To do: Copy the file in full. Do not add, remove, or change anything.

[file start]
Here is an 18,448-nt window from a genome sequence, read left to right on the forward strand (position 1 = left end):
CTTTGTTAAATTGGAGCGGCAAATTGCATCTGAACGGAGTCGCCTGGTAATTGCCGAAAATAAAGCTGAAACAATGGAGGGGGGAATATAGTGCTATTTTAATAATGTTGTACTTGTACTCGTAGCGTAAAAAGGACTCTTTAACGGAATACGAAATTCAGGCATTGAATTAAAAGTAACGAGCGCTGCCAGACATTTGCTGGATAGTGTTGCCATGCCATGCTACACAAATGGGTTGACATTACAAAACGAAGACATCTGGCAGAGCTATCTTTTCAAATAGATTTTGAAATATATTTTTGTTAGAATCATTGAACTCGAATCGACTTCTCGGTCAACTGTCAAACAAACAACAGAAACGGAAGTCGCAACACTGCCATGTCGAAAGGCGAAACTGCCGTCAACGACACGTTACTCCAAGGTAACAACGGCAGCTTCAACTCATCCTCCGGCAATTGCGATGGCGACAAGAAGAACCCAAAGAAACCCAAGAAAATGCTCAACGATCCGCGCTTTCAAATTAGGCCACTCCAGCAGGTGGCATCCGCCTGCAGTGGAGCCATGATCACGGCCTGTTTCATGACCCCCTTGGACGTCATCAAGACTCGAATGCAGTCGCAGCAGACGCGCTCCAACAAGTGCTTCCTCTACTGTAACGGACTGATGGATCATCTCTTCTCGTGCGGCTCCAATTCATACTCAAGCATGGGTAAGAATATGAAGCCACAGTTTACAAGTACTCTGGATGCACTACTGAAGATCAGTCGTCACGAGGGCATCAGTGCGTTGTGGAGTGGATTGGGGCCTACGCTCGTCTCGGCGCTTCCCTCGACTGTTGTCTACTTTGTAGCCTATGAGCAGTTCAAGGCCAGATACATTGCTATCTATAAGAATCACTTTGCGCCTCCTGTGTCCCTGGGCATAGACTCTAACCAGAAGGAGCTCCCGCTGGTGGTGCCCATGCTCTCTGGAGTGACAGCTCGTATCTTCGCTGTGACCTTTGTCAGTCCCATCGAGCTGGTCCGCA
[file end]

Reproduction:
Here is an 18,448-nt window from a genome sequence, read left to right on the forward strand (position 1 = left end):
CTTTGTTAAATTGGAGCGGCAAATTGCATCTGAACGGAGTCGCCTGGTAATTGCCGAAAATAAAGCTGAAACAATGGAGGGGGGAATATAGTGCTATTTTAATAATGTTGTACTTGTACTCGTAGCGTAAAAAGGACTCTTTAACGGAATACGAAATTCAGGCATTGAATTAAAAGTAACGAGCGCTGCCAGACATTTGCTGGATAGTGTTGCCATGCCATGCTACACAAATGGGTTGACATTACAAAACGAAGACATCTGGCAGAGCTATCTTTTCAAATAGATTTTGAAATATATTTTTGTTAGAATCATTGAACTCGAATCGACTTCTCGGTCAACTGTCAAACAAACAACAGAAACGGAAGTCGCAACACTGCCATGTCGAAAGGCGAAACTGCCGTCAACGACACGTTACTCCAAGGTAACAACGGCAGCTTCAACTCATCCTCCGGCAATTGCGATGGCGACAAGAAGAACCCAAAGAAACCCAAGAAAATGCTCAACGATCCGCGCTTTCAAATTAGGCCACTCCAGCAGGTGGCATCCGCCTGCAGTGGAGCCATGATCACGGCCTGTTTCATGACCCCCTTGGACGTCATCAAGACTCGAATGCAGTCGCAGCAGACGCGCTCCAACAAGTGCTTCCTCTACTGTAACGGACTGATGGATCATCTCTTCTCGTGCGGCTCCAATTCATACTCAAGCATGGGTAAGAATATGAAGCCACAGTTTACAAGTACTCTGGATGCACTACTGAAGATCAGTCGTCACGAGGGCATCAGTGCGTTGTGGAGTGGATTGGGGCCTACGCTCGTCTCGGCGCTTCCCTCGACTGTTGTCTACTTTGTAGCCTATGAGCAGTTCAAGGCCAGATACATTGCTATCTATAAGAATCACTTTGCGCCTCCTGTGTCCCTGGGCATAGACTCTAACCAGAAGGAGCTCCCGCTGGTGGTGCCCATGCTCTCTGGAGTGACAGCTCGTATCTTCGCTGTGACCTTTGTCAGTCCCATCGAGCTGGTCCGCA